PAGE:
Making Of

By Lucia Frascerra

The Making of - Before you go

The reason why I created this image is because a friend of mine asked me to make a poster for a theatre play he produced.
The play is called Fish Eye, written by Lucas Kavner. It is about the love story of Anna and Max - they live together in a small apartment in NYC and the play shows different stages of their relationship. One of the most crucial parts (and this is a spoiler) is when Anna decides to move to LA to study in college, leaving Max behind.
This was a very interesting challenge for me, because for once it was not about the architecture, but I had to give a feeling of the space and the personality of the people who live there, all using a fairly small canvas. You don’t see a lot of the room, but you still have an idea of what it looks like living there.
For the image I took inspiration from the play itself - the scene represents the moment when Anna is about to leave - the flat is messy, a box full of Anna stuff is on the floor. Every detail is studied to tell Anna and Max story, from the guitar to the passport and the dreamcatcher.
The 3d phase, in this case, was pretty straightforward: I used a very simple illumination with an overcast HDRI and nothing else to light the scene because I wanted the lighting to be as diffuse and natural as possible. The trickiest part for this phase was definitely trying to get all the details arranged in a nice composition, without the room looking too "overcrowded" with objects. 
Once I added all the details in place, the scene was pretty much good to render.
The hardest part was definitely getting the people right: when you use people as the main focus for a still image, it’s always a massive risk - you can have a perfect render, but if you add the people in the wrong way, the whole image is completely ruined. 
I wanted my people to be expressive, to tell a story with their body language, and interact with each other - for this reason, it was impossible to use 3D people or stock 2D people. The only option was to photograph them and who better than the two actors of the play to be my models?
Because my friend was producing this play, I asked him to put me in touch with the actors who were going to perform Anna and Max, the two main characters, and they were very happy to help.
The next problem was: where to do the photoshoot? I needed a sofa/bed and a big window for natural light to recreate the same lighting of the render. 
As a matter of fact, I didn't have a lot of space in my small flat where I was living at the time so I went to a friend’s place. The only issue was that the ceiling at her place was super low! the camera was basically touching it because the point of view of the image was very high.
The point of view was also quite unusual, it was not straightforward at all to get the perspective right - it took quite a bit of trial and error, especially because as you can see, I didn't have very advanced tools! I did a lot of tests using myself or a friend as a model, and once I was happy with the perspective, I just had to wait for the two actors to show up. The perspective needed to be absolutely spot on, otherwise the image would have been compromised.
Once the actors arrived the day after, the most interesting part was trying to make them interact in a way that could tell the story I wanted the image to tell: a few days before Anna leaves.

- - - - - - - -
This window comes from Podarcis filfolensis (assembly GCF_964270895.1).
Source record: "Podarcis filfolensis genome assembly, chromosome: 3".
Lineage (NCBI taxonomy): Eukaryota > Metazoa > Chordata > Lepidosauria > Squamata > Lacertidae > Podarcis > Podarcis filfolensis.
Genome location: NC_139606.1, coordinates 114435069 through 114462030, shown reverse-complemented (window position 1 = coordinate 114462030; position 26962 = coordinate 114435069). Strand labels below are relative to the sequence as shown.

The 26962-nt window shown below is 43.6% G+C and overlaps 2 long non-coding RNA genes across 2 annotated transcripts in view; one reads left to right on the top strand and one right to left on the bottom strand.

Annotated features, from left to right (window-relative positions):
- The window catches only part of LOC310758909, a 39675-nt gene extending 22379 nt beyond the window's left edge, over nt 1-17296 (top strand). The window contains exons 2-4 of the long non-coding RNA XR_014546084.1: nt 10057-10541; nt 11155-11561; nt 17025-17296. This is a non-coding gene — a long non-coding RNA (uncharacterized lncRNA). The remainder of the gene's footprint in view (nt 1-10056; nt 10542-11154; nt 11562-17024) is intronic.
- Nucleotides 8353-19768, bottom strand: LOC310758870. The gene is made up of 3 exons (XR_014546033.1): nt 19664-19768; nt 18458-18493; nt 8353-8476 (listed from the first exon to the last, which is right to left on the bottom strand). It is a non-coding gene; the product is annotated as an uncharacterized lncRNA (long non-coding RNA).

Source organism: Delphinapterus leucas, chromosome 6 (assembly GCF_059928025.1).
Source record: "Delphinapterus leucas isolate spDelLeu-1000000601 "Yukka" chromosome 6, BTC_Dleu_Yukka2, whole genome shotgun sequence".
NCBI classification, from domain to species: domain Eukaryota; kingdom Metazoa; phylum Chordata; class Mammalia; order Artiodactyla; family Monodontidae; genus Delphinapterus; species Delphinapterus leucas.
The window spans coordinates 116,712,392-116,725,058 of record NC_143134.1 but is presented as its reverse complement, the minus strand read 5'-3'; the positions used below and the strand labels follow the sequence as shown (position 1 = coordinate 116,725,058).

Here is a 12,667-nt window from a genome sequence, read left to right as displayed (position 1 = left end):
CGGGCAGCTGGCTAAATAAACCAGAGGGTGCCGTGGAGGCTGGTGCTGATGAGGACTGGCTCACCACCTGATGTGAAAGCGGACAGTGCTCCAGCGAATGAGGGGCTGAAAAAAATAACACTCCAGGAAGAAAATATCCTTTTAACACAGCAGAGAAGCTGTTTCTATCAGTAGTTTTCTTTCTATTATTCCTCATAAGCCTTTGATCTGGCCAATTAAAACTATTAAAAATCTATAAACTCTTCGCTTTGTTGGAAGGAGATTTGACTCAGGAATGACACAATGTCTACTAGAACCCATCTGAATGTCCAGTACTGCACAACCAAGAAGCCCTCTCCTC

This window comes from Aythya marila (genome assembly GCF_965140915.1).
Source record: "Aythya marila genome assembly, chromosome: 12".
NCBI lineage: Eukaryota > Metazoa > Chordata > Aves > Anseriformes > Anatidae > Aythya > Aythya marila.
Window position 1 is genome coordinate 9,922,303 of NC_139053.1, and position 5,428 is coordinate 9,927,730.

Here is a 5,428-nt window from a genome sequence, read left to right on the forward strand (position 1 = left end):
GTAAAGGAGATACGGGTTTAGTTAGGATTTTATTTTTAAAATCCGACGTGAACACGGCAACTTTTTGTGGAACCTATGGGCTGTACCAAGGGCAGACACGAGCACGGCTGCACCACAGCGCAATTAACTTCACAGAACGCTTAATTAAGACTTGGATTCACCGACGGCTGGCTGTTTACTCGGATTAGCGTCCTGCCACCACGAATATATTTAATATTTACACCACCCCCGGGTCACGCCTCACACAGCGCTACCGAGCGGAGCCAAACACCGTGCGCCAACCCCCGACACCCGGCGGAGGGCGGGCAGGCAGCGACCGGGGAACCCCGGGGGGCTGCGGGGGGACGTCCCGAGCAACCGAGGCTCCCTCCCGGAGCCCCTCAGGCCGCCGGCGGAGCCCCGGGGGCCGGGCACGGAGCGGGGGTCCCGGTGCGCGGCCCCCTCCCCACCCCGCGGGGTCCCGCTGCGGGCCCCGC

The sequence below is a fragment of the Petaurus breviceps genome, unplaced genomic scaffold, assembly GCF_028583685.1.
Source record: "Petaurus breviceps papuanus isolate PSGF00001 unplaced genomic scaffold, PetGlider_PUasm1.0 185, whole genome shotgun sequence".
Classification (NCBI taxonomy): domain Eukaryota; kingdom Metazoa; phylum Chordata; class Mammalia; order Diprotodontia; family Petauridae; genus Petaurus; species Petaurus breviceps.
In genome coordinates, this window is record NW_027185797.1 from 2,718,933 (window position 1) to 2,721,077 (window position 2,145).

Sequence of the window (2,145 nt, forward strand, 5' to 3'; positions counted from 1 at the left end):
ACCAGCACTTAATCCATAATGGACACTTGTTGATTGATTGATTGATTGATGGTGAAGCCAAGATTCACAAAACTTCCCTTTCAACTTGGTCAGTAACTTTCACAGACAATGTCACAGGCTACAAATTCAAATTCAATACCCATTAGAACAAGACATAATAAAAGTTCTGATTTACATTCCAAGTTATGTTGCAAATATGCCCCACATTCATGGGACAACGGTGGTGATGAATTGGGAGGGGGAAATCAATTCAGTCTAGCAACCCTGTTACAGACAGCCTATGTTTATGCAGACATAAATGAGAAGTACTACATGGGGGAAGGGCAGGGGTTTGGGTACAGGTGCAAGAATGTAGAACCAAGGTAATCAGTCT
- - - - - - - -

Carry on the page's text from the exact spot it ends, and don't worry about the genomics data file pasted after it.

How would you feel if your partner decided to leave for another city very far away without even discussing it with you? well...I would not be very impressed! But that is what was happening to Anna and Max and I tried to put myself in that situation and I imagined different scenarios:
  • Maybe they had a fight so they are sleeping giving the back to each other
  • The same situation but with eyes open wide as if they couldn’t sleep
  • Maybe they wanted to fully enjoy the short time left and they are hugging each other in a very sweet way
  • or maybe she is peacefully asleep like she doesn’t really care, she’s actually quite happy to leave, while Max is awake and sad, thinking about how his life will change when she will be gone.
I decided that the option that better described my intention was the last one and this is the images I picked.
Because perspective and lighting was pretty much the same as the render at this point, I just had to add a little bit of contrast, contact shadows and colour correction to integrate the people in the image. I also decided to keep the bedsheets and the pillow to give an additional level of realism to the whole scene.
Conclusions:
Hope you enjoyed this quick making-of! 
What is always good to keep in mind when placing people in interior images is that most of the times the people will become our focal point: our eyes are instinctively drawn towards human figures and because of that, they will realize immediately if there is something off with the way the people look - and this is especially evident in small interior scenes like living rooms/kitchens/bedrooms etc.
For this reason, we need to be particularly careful in getting not only perspective and lighting spot on, but also contact shadows, contrasts and colours need to match the render as close as possible.


A very special thank you to my super talented friend Claudio Salerno, the director of the play who commissioned the image, and to my amazing actors/models Carlotta Bazzu and Dominic Farrow.

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Very nice. Thanks!

The process was quite explanatory. I like how you took time to explore options for the couple. I agree with the picture you chose, it did give a feeling of sadness. Good job Lucia!

nicely done image and great write up!

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About the author

Lucia Frascerra

Senior Visualisation Artist at Secchi Smith

placeLondon, GB